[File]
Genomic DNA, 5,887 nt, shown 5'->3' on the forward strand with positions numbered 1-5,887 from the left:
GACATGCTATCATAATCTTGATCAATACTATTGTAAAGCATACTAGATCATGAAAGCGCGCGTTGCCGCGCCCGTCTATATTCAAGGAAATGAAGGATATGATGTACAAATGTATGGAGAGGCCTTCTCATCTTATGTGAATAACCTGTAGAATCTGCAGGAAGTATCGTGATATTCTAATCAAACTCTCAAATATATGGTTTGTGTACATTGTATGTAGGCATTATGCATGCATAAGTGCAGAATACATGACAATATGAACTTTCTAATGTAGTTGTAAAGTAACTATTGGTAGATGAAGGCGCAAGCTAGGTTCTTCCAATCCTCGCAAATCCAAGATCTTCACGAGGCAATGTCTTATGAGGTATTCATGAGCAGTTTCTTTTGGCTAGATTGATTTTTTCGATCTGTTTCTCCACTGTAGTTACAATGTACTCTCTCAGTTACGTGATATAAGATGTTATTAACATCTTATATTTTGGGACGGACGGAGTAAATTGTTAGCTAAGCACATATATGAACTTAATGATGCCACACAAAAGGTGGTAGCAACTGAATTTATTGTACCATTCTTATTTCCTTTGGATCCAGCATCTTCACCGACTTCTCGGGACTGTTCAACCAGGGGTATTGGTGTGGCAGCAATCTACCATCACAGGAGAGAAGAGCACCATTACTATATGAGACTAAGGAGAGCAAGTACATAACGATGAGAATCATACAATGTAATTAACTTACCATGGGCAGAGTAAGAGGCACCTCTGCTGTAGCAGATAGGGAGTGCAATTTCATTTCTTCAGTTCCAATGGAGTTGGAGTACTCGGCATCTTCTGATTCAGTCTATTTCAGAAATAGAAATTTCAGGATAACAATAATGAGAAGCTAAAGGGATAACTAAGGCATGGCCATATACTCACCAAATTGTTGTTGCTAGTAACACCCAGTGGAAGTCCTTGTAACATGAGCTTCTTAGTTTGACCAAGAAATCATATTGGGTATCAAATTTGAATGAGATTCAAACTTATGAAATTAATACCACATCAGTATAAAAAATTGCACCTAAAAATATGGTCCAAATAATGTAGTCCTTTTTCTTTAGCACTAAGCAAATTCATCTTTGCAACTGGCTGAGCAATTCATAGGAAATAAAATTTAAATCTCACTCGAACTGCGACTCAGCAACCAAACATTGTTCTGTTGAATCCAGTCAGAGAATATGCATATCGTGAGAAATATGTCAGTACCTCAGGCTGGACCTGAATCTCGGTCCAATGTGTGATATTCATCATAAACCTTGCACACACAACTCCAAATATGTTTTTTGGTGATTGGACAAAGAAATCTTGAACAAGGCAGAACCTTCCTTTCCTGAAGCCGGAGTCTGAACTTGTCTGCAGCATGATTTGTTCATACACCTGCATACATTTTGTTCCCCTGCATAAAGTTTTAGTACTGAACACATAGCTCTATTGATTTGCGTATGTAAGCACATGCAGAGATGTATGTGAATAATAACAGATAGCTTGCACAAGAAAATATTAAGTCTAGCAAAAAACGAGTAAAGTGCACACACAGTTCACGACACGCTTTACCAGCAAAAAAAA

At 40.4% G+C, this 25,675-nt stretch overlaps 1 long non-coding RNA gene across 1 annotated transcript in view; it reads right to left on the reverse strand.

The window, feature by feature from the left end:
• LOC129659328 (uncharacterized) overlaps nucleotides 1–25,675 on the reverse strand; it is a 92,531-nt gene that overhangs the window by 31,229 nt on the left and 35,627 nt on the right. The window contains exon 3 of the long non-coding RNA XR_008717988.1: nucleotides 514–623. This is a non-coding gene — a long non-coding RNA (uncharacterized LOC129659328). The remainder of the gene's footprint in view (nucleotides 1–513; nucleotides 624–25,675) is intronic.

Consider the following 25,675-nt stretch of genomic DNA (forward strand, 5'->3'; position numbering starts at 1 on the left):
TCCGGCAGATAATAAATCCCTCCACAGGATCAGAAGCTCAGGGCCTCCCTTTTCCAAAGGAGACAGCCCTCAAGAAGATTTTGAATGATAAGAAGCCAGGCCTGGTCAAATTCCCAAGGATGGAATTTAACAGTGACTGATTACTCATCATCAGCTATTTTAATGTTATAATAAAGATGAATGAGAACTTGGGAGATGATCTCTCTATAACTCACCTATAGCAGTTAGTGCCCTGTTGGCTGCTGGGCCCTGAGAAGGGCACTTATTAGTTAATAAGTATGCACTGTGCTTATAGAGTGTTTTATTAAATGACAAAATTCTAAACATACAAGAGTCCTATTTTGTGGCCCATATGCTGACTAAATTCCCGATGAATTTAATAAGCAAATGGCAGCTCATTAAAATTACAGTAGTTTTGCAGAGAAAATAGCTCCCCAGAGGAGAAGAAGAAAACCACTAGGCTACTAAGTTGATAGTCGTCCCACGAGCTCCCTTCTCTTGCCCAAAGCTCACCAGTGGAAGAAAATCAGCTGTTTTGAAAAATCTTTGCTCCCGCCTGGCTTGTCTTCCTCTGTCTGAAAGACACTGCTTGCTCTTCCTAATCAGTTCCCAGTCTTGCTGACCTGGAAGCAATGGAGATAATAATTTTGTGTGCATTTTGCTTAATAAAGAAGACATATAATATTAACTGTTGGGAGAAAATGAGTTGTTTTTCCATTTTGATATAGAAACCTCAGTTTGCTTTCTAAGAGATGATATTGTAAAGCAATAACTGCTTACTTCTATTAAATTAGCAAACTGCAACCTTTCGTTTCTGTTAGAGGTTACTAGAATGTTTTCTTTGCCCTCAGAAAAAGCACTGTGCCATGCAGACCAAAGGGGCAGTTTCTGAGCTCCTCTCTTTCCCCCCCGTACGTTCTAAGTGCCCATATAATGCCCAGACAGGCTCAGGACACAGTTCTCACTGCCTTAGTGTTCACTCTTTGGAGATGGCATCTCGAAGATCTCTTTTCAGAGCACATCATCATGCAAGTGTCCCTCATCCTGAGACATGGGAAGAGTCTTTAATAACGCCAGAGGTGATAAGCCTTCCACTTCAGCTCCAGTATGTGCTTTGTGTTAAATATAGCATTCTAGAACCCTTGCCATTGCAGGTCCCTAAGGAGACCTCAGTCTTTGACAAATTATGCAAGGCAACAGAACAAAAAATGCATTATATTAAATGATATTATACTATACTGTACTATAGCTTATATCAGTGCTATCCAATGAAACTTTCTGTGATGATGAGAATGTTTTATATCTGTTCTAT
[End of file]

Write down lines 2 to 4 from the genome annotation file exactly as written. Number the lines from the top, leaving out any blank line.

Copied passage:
GACATGCTATCATAATCTTGATCAATACTATTGTAAAGCATACTAGATCATGAAAGCGCGCGTTGCCGCGCCCGTCTATATTCAAGGAAATGAAGGATATGATGTACAAATGTATGGAGAGGCCTTCTCATCTTATGTGAATAACCTGTAGAATCTGCAGGAAGTATCGTGATATTCTAATCAAACTCTCAAATATATGGTTTGTGTACATTGTATGTAGGCATTATGCATGCATAAGTGCAGAATACATGACAATATGAACTTTCTAATGTAGTTGTAAAGTAACTATTGGTAGATGAAGGCGCAAGCTAGGTTCTTCCAATCCTCGCAAATCCAAGATCTTCACGAGGCAATGTCTTATGAGGTATTCATGAGCAGTTTCTTTTGGCTAGATTGATTTTTTCGATCTGTTTCTCCACTGTAGTTACAATGTACTCTCTCAGTTACGTGATATAAGATGTTATTAACATCTTATATTTTGGGACGGACGGAGTAAATTGTTAGCTAAGCACATATATGAACTTAATGATGCCACACAAAAGGTGGTAGCAACTGAATTTATTGTACCATTCTTATTTCCTTTGGATCCAGCATCTTCACCGACTTCTCGGGACTGTTCAACCAGGGGTATTGGTGTGGCAGCAATCTACCATCACAGGAGAGAAGAGCACCATTACTATATGAGACTAAGGAGAGCAAGTACATAACGATGAGAATCATACAATGTAATTAACTTACCATGGGCAGAGTAAGAGGCACCTCTGCTGTAGCAGATAGGGAGTGCAATTTCATTTCTTCAGTTCCAATGGAGTTGGAGTACTCGGCATCTTCTGATTCAGTCTATTTCAGAAATAGAAATTTCAGGATAACAATAATGAGAAGCTAAAGGGATAACTAAGGCATGGCCATATACTCACCAAATTGTTGTTGCTAGTAACACCCAGTGGAAGTCCTTGTAACATGAGCTTCTTAGTTTGACCAAGAAATCATATTGGGTATCAAATTTGAATGAGATTCAAACTTATGAAATTAATACCACATCAGTATAAAAAATTGCACCTAAAAATATGGTCCAAATAATGTAGTCCTTTTTCTTTAGCACTAAGCAAATTCATCTTTGCAACTGGCTGAGCAATTCATAGGAAATAAAATTTAAATCTCACTCGAACTGCGACTCAGCAACCAAACATTGTTCTGTTGAATCCAGTCAGAGAATATGCATATCGTGAGAAATATGTCAGTACCTCAGGCTGGACCTGAATCTCGGTCCAATGTGTGATATTCATCATAAACCTTGCACACACAACTCCAAATATGTTTTTTGGTGATTGGACAAAGAAATCTTGAACAAGGCAGAACCTTCCTTTCCTGAAGCCGGAGTCTGAACTTGTCTGCAGCATGATTTGTTCATACACCTGCATACATTTTGTTCCCCTGCATAAAGTTTTAGTACTGAACACATAGCTCTATTGATTTGCGTATGTAAGCACATGCAGAGATGTATGTGAATAATAACAGATAGCTTGCACAAGAAAATATTAAGTCTAGCAAAAAACGAGTAAAGTGCACACACAGTTCACGACACGCTTTACCAGCAAAAAAAA

At 40.4% G+C, this 25,675-nt stretch overlaps 1 long non-coding RNA gene across 1 annotated transcript in view; it reads right to left on the reverse strand.

The window, feature by feature from the left end: